Enjoy the sights, sounds and tastes of Africa. And maybe some of its soul.

Umoja Festival Culture

The Umoja Festival entertainment is a unique combination of contemporary and ancient art forms. In African tradition, permission from the elders of the village is sought because of their wisdom, knowledge and experience. The Umoja Festival has always observed this tradition in seeking permission to begin the festival from the elders of the Portsmouth community.

Nationally acclaimed musical guests perform jazz, reggae, gospel, and rhythm and blues. Children’s area contains games, crafts, and workshops with origins in several African countries. The Festival’s closing activity features a gospel jubilee of musical talents from throughout Hampton Roads.

Ethnic foods, a marketplace of sculptures, paintings, prints, baskets, quilts and other assorted hand-crafted wares contribute to the ambiance of the Festival.

Umoja Festival Community

 The Red Cross, Sickle Cell Anemia, PRIDE in Parenting and other social service organizations set-up exhibits to educate Festival participants about programs available in the community.

drummer

The Umoja Festival links the citizenry of Portsmouth to the continent of Africa by a common thread of rhythm, culture and values, and shares this experience with thousands of Festival participants from diverse communities across the nation, thus providing true to the Festival’s theme of unity in the family, community, and nation. The Umoja Festival is a superb example of a community’s dedication and commitment to insuring an understanding of cultural diversity through a Festival “representing” the Kiswahili word UMOJA . . . UNITY in the family, community and the nation.

 

kenya_eldoretUmoja Festival History

In 1991, the City Council of Portsmouth, Virginia affirmed its commitment to understanding cultural diversity. It was most appropriate that the City of Portsmouth selected the Kiswahili word UMOJA as the name of its African-American Festival. Umoja, a Kiswahili word meaning unity, is the first principal of Kwanzaa, an African-American cultural holiday celebrated from December 26th through January 1st. This principal emulates unity in the family, community and nation. Umoja Processional – “Drums of Africa” Group – The UMOJA Festival opens with a traditional African drum call sending polyrhythms through the air, a ceremonial processional and the blessing of the elders, are all facets of ancient tribal cultures, customs and traditions. For two and one-half days, the beautiful waterfront of Portsmouth is transformed into an image of its Sister City Eldoret, Kenya.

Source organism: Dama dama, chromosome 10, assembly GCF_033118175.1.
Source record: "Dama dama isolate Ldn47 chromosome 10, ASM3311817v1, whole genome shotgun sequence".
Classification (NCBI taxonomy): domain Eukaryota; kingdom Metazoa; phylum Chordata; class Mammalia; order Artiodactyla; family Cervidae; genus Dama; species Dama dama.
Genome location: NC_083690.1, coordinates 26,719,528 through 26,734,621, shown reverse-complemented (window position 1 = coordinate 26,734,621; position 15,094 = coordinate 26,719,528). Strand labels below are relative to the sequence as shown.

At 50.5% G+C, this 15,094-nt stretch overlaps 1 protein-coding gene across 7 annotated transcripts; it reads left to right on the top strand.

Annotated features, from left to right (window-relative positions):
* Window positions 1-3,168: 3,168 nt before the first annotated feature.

The Festival begins with permission from the elders: In African tradition, permission from the elders of the village is often sought because of their wisdom, knowledge and experience. The Umoja Festival has always observed this tradition in seeking permission from the elders of the Portsmouth community.

Meet the 2017 Elders

Esther White Mrs. Esther White born and raised, receiving her education, in the City of Portsmouth graduating from I.C. Norcom. She later went on to attend Norfolk State University. She worked as a pediatric nurse for 21 years and also in the Portsmouth School system for 15 years. One of nine siblings, and the mother of 3 children, 6 grandchildren and 4 great grandchildren. Mrs. White is a lifelong member of St. Paul AME Church in Portsmouth where she serves on the Missionary Board, the Lays Organization, Stewardee Board and many other organizations. She is also a member of RSVP (Retired Seniors Volunteer Program), Eastern Star and the Red Hatters. In her spare time she enjoys visiting the sick, helping to feed the hungry and giving a helping hand where one is needed.  Mrs. White is one of nine siblings, and the mother of 3 children, 6 grandchildren and 4 great grandchildren. Her words to live by are, “God grant me the Serenity to accept the things I cannot change, Courage to change the things I can and Wisdom to know the difference”……
Phillip Finch Mr. Phillip Finch was born in Rocky Mount, North Carolina were he completed the 4th grade, and has educated himself through many life experiences. One of 14 siblings, Philip has 1 daughter, 4 grandchildren, and 5 great grands. Mr. Finch worked in the City of Portsmouth as a sanitation worker and at Star Band. Phillip has been a member of The Garden of Prayer in Norfolk for 66 years. Serving on the Male Usher Board and assisting with anything needed at his church, just as he does at the Senior Station. His hobbies include painting and landscaping and he is always helpful with looking out for our seniors. His words to live by are found in, Psalms 122:1 I was glad when they said unto me; Let us go into the house of the Lord.